# questions in understanding the textbook about fourier transform

I am confused about if the text book set $$z = x-y$$, then why there is no $$-$$ after variable change? I think it is obvious that $$dy = - dz$$

They have compensated for this negative sign, but it's hidden in their $$\int_R$$ notation. Substitution affects both the $$d$$ term and the bounds of an integral, but we can't see that here. Writing it with explicit bounds, and inserting an intermediate calculation, we get $$\int_{-\infty}^\infty [\cdots]dy=-\int_\infty^{-\infty}[\cdots]dz\\ =\int_{-\infty}^\infty [\cdots ]dz$$ Hopefully this is clearer.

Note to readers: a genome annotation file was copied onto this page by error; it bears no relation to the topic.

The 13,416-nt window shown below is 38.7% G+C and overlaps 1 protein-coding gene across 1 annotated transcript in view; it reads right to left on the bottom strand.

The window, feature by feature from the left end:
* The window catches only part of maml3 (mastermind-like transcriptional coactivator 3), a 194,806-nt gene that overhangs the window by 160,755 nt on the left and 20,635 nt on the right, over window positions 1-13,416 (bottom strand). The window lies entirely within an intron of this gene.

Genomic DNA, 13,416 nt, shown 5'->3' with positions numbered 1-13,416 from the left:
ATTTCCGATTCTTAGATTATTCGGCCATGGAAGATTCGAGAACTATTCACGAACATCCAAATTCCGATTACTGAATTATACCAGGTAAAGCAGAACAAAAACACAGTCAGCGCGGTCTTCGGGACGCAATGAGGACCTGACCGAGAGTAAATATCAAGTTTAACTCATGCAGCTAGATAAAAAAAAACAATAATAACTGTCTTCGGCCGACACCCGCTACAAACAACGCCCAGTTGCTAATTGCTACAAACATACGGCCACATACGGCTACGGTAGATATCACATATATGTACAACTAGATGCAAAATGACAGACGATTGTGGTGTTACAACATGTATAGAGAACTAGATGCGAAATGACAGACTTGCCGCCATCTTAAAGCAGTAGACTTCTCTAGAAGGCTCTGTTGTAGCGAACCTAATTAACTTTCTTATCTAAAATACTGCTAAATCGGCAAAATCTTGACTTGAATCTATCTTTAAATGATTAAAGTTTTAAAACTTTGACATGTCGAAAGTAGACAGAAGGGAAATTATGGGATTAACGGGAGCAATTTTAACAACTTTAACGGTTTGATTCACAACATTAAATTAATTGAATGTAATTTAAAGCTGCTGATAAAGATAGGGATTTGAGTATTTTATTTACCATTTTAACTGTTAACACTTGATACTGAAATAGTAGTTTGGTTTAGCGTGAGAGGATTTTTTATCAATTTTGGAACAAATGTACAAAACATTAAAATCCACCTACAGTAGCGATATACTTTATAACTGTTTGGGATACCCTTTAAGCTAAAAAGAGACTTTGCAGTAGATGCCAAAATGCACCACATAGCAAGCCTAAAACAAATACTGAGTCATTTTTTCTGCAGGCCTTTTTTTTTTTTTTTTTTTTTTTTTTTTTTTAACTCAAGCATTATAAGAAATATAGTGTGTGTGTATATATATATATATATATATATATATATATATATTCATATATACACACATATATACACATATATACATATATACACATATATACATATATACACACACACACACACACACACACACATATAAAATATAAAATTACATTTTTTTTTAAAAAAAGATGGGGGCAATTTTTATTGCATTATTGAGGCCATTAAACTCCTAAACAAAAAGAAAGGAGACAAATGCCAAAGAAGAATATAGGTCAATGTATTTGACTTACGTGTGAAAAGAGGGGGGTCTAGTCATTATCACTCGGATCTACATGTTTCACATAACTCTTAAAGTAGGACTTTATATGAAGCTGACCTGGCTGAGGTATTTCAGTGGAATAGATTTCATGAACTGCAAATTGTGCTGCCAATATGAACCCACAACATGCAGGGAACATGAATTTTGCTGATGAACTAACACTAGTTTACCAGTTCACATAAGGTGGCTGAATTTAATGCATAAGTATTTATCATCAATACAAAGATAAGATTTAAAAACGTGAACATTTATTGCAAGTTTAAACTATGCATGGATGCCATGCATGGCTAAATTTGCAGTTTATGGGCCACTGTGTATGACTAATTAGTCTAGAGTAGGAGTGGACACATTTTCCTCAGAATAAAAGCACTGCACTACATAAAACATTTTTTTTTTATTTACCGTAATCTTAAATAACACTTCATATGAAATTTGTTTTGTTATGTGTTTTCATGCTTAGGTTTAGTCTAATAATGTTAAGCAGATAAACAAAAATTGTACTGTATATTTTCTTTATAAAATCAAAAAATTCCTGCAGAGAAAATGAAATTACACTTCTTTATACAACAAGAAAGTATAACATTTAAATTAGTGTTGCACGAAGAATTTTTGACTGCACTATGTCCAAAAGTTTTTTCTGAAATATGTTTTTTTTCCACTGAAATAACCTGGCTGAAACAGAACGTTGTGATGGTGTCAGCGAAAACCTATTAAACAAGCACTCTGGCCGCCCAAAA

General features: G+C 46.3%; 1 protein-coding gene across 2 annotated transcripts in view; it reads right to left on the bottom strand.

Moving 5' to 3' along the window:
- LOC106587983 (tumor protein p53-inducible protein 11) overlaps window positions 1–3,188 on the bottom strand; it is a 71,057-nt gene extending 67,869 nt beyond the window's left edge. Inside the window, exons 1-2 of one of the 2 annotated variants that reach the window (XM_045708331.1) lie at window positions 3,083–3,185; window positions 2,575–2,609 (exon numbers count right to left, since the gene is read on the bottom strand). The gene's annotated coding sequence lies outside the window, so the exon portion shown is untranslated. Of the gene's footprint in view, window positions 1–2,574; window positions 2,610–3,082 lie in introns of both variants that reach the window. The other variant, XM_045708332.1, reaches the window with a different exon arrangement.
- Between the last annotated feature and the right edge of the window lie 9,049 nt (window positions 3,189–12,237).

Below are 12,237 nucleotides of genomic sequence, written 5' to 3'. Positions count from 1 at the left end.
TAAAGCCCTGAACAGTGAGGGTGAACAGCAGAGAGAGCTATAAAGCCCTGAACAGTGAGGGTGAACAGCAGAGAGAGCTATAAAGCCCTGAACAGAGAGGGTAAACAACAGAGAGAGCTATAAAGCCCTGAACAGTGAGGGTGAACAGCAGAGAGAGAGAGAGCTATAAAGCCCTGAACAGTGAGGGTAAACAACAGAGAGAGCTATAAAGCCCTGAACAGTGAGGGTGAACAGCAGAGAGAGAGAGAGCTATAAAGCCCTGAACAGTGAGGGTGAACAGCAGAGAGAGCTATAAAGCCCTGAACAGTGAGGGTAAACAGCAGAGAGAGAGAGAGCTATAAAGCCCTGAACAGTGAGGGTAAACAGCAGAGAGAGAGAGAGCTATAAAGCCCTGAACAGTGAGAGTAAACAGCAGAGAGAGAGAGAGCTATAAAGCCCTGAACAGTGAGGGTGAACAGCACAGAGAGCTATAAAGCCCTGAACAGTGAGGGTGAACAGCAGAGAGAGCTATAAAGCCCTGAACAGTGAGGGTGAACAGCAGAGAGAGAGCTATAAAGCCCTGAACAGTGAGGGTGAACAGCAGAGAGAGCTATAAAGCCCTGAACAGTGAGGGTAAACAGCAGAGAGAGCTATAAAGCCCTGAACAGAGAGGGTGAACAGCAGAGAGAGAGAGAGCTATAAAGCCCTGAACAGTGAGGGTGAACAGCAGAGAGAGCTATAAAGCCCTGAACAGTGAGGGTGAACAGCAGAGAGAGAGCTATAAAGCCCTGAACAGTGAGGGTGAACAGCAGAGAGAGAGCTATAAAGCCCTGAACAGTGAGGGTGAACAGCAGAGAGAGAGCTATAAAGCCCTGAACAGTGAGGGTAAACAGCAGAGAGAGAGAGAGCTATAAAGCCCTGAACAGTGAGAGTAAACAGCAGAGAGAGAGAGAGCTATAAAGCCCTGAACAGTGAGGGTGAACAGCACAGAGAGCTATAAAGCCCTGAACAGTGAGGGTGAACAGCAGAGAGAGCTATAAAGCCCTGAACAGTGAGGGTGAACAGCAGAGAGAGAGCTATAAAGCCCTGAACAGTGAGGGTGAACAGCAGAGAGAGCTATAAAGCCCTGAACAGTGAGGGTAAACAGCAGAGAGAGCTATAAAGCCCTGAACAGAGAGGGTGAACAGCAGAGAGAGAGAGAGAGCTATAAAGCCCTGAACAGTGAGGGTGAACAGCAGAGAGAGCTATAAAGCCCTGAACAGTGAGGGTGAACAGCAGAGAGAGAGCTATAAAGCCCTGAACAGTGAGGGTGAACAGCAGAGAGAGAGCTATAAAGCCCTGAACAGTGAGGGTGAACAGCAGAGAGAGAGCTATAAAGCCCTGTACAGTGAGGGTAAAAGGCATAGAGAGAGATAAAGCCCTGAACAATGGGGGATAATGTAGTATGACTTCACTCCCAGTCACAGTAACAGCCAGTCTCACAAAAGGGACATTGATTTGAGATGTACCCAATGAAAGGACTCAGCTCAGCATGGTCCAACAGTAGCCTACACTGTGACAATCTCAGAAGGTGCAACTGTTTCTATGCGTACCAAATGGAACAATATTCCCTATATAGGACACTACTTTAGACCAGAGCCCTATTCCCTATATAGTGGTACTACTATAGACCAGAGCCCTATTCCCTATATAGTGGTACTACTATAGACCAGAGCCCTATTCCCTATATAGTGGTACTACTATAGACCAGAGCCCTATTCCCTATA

• @Cooper Look at any formula you have for substitution in a definite integral, in any book you may have. It will be there. Basically, the original integral was for when $y$ went from $-\infty$ to $\infty$. That corresponds to $z$ going from $\infty$ to $-\infty$. Commented Nov 25, 2019 at 7:13
$$-\int_{+\infty}^{-\infty}=\int_{-\infty}^{+\infty}= \int_{\mathbb R}$$
• No it is the opposite of it, $\int_a^b=-\int_b^a$ Commented Nov 25, 2019 at 6:30